RBS posts quarterly loss of $723 million

CEO Stephen Hester: Sorry for computer problems.
CEO Stephen Hester: Sorry for computer problems.
Posted: August 05, 2012

LONDON - Royal Bank of Scotland on Friday reported a net loss of 466 million pounds ($723 million) for the second quarter as it set aside 310 million pounds to cover the costs of a computer crash and compensation for mis-selling products to customers.

RBS is the parent company of Citizens Bank in the Philadelphia area.

RBS, which is 82 percent owned by British taxpayers, said it had made a 125 million-pound provision to pay the costs of a computer breakdown that wrought havoc with customer accounts in June.

It also set aside 50 million pounds for compensating loan customers who were mis-sold complex interest-rate swaps.

It made an additional provision of 135 million pounds to compensate customers who bought payment protection insurance that they did not need, raising the total provision for insurance mis-selling to 1.3 billion pounds.

The loss for the three months ending June 30 was down from a loss of 897 million pounds a year earlier. Operating profit fell 22 percent to 650 million pounds, and revenue fell 5.4 percent to 6.4 billion pounds.

"Expectations for RBS are generally pretty low, and they didn't disappoint," Gary Greenwood, an analyst at Shore Capital in Liverpool, told Bloomberg News. "With RBS it's all about the health of the balance sheet and they're making excellent progress in those terms."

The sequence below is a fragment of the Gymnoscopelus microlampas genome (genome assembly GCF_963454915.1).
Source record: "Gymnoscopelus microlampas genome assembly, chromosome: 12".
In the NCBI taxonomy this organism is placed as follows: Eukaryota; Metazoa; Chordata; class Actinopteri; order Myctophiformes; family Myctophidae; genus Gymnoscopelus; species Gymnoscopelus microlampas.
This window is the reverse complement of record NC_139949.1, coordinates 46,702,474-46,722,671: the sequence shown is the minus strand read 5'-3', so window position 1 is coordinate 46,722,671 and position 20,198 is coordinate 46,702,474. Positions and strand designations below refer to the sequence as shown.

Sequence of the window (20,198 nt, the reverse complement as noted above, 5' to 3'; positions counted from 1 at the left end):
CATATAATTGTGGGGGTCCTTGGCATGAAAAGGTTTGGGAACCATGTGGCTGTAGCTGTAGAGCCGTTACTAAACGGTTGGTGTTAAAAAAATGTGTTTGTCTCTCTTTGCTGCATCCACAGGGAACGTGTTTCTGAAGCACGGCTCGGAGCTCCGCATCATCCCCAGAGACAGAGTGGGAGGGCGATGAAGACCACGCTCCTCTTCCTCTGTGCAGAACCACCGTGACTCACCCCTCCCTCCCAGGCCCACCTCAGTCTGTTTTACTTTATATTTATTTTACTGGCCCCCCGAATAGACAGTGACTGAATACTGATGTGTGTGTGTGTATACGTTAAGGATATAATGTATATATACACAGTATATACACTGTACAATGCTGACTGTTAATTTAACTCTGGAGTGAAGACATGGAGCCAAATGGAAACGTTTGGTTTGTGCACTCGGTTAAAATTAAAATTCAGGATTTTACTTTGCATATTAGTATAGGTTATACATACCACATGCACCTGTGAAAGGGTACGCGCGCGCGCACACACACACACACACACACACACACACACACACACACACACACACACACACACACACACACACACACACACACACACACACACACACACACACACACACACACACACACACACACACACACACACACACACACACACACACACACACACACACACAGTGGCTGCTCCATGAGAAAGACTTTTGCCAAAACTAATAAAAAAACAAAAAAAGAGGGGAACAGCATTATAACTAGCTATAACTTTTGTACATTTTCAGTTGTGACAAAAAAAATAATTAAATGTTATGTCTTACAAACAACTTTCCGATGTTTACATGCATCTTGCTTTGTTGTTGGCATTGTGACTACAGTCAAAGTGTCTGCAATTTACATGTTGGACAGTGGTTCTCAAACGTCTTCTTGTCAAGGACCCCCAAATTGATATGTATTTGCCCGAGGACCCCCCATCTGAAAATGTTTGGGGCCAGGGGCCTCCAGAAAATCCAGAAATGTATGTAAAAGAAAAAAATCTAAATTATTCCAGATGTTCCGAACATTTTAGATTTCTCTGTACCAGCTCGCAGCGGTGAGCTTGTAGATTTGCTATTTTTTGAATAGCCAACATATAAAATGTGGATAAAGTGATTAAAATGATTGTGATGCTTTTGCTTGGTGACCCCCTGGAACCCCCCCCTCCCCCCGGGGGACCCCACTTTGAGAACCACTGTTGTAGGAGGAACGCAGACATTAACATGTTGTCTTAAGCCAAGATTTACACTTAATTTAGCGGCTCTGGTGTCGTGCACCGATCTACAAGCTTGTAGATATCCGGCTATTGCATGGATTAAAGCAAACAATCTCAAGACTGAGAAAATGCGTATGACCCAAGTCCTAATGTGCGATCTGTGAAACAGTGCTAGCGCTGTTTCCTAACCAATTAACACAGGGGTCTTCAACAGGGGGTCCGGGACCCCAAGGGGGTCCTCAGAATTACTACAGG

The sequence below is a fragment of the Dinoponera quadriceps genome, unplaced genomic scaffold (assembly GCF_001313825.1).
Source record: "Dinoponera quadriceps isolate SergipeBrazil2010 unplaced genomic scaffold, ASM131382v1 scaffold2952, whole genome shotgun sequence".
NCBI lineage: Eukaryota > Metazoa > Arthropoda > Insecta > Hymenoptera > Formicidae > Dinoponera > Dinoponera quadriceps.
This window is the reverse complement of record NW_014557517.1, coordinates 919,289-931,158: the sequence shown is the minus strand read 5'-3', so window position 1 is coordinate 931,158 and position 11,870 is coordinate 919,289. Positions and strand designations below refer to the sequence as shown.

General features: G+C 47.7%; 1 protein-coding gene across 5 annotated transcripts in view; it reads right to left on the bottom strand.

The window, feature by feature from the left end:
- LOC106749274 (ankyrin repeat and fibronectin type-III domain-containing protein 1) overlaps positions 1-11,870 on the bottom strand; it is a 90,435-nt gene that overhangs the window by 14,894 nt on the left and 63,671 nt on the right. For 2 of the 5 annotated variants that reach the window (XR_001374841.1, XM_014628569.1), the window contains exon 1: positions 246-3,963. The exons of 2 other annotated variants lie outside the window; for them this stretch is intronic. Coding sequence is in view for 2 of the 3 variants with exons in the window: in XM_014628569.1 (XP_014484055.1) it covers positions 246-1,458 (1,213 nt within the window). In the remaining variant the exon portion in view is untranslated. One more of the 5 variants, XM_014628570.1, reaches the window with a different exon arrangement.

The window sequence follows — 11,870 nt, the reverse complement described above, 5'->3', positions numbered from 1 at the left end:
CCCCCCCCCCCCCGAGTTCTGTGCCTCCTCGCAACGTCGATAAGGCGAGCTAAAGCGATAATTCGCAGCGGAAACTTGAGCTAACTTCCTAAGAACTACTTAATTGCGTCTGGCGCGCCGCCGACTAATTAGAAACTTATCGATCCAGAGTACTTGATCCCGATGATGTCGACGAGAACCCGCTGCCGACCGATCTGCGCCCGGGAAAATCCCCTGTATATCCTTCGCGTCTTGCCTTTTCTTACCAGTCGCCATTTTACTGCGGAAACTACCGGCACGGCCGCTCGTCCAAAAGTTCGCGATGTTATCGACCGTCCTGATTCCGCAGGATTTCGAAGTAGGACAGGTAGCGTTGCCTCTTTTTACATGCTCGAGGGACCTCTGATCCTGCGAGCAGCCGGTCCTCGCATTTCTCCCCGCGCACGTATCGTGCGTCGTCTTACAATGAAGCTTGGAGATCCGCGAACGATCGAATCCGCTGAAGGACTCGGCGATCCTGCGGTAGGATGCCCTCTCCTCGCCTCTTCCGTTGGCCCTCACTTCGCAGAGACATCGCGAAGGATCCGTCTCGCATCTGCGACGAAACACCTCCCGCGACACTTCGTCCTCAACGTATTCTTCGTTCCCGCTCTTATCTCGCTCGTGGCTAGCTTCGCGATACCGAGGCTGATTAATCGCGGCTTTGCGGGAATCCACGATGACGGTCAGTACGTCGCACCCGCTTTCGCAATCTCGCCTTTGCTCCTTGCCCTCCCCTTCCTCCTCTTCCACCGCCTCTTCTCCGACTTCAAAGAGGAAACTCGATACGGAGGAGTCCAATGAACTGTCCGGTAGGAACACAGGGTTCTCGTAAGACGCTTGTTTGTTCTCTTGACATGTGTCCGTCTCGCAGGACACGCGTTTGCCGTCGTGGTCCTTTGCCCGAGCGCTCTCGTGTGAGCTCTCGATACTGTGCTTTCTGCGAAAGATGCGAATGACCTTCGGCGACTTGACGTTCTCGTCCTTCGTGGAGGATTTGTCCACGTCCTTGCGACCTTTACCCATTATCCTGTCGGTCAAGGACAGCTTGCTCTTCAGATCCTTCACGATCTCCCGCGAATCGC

RBS said it had dismissed a number of employees for misconduct as a result of investigations into the fixing of the London interbank offered rate (LIBOR), a key market index.

Chief executive officer Stephen Hester said the issue remained under investigation. So far, only Barclays has been fined for its part in the scandal.

"This is a really important reputational issue for the industry," Hester said. "It's one that we must all take with all seriousness."

Hester again apologized for the computer problems, which struck on June 16. Many customers complained that their deposits had not been posted promptly, leaving their accounts unable to pay bills. Hester has said he would not accept a bonus for this year because of the issue.

The worst problems were in RBS' Ulster Bank subsidiary in Northern Ireland, where Hester said problems with customer accounts had "now been largely rectified."

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